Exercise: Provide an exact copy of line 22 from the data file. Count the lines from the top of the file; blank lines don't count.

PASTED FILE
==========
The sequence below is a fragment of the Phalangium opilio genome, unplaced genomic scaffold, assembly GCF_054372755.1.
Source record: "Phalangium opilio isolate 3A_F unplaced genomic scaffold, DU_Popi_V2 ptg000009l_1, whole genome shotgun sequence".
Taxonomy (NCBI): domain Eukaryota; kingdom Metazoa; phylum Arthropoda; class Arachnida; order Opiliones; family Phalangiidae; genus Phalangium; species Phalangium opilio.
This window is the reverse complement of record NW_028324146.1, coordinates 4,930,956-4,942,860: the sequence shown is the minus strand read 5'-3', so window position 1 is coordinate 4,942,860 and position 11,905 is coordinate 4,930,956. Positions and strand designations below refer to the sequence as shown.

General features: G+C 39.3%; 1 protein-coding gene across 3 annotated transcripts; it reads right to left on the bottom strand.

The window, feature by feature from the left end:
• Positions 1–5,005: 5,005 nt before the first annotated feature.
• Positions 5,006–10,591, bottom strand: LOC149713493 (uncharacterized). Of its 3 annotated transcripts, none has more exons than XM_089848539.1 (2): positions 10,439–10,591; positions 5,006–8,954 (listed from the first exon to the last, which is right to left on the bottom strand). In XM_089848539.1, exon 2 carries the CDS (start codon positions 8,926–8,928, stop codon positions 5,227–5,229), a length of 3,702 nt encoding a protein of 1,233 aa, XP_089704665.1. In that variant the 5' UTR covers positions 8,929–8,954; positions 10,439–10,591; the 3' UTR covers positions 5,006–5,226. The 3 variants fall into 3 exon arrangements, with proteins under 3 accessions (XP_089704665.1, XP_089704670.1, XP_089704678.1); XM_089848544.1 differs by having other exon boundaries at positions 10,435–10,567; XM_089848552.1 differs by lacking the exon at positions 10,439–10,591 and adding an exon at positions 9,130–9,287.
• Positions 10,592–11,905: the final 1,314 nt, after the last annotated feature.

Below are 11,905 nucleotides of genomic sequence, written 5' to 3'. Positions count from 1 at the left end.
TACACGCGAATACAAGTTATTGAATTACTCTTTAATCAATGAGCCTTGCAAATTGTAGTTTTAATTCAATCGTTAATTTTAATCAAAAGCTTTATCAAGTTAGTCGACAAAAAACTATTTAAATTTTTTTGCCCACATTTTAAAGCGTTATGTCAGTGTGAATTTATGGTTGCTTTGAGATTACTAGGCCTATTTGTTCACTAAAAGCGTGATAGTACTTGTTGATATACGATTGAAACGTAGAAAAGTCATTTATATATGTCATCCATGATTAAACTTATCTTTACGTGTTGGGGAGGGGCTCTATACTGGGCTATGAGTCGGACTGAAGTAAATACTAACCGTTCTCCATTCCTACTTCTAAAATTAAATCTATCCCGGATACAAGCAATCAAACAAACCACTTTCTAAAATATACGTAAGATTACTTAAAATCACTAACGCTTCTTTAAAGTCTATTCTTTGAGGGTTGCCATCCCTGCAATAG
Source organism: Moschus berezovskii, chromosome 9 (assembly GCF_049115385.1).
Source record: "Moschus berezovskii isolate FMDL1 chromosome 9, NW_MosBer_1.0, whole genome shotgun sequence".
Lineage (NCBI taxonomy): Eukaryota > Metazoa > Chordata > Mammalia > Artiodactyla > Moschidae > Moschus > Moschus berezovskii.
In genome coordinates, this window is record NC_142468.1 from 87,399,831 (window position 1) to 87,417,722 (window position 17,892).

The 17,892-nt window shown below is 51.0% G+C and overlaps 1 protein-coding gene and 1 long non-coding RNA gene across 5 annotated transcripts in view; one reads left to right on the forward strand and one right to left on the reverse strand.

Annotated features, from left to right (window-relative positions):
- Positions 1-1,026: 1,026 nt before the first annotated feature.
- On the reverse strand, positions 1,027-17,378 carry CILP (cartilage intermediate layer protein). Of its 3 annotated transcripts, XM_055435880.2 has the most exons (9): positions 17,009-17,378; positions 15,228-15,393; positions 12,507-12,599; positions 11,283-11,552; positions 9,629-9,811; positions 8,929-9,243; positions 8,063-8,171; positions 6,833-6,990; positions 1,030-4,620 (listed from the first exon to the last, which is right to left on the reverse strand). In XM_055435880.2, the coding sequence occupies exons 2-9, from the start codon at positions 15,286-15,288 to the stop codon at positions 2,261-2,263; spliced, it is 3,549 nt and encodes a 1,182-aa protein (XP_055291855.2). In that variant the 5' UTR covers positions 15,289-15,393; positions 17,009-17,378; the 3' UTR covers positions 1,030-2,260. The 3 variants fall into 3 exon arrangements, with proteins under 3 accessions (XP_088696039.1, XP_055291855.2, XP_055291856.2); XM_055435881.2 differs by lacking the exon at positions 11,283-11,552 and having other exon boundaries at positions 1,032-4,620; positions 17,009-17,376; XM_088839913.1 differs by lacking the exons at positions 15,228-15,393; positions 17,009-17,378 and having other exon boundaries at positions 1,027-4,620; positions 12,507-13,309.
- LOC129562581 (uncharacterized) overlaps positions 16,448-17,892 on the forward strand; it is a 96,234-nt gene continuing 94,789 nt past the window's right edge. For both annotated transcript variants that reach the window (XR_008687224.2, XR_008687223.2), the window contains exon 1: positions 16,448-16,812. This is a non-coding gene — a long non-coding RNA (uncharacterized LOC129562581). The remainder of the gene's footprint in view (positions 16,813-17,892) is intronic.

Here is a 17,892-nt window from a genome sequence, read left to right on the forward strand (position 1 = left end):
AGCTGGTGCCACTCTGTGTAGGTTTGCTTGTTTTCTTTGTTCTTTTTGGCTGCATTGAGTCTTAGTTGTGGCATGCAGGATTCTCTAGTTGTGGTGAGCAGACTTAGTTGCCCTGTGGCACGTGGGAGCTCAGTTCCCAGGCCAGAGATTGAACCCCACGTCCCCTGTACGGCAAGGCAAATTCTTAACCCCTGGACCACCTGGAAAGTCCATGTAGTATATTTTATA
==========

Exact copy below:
AGCTGGTGCCACTCTGTGTAGGTTTGCTTGTTTTCTTTGTTCTTTTTGGCTGCATTGAGTCTTAGTTGTGGCATGCAGGATTCTCTAGTTGTGGTGAGCAGACTTAGTTGCCCTGTGGCACGTGGGAGCTCAGTTCCCAGGCCAGAGATTGAACCCCACGTCCCCTGTACGGCAAGGCAAATTCTTAACCCCTGGACCACCTGGAAAGTCCATGTAGTATATTTTATA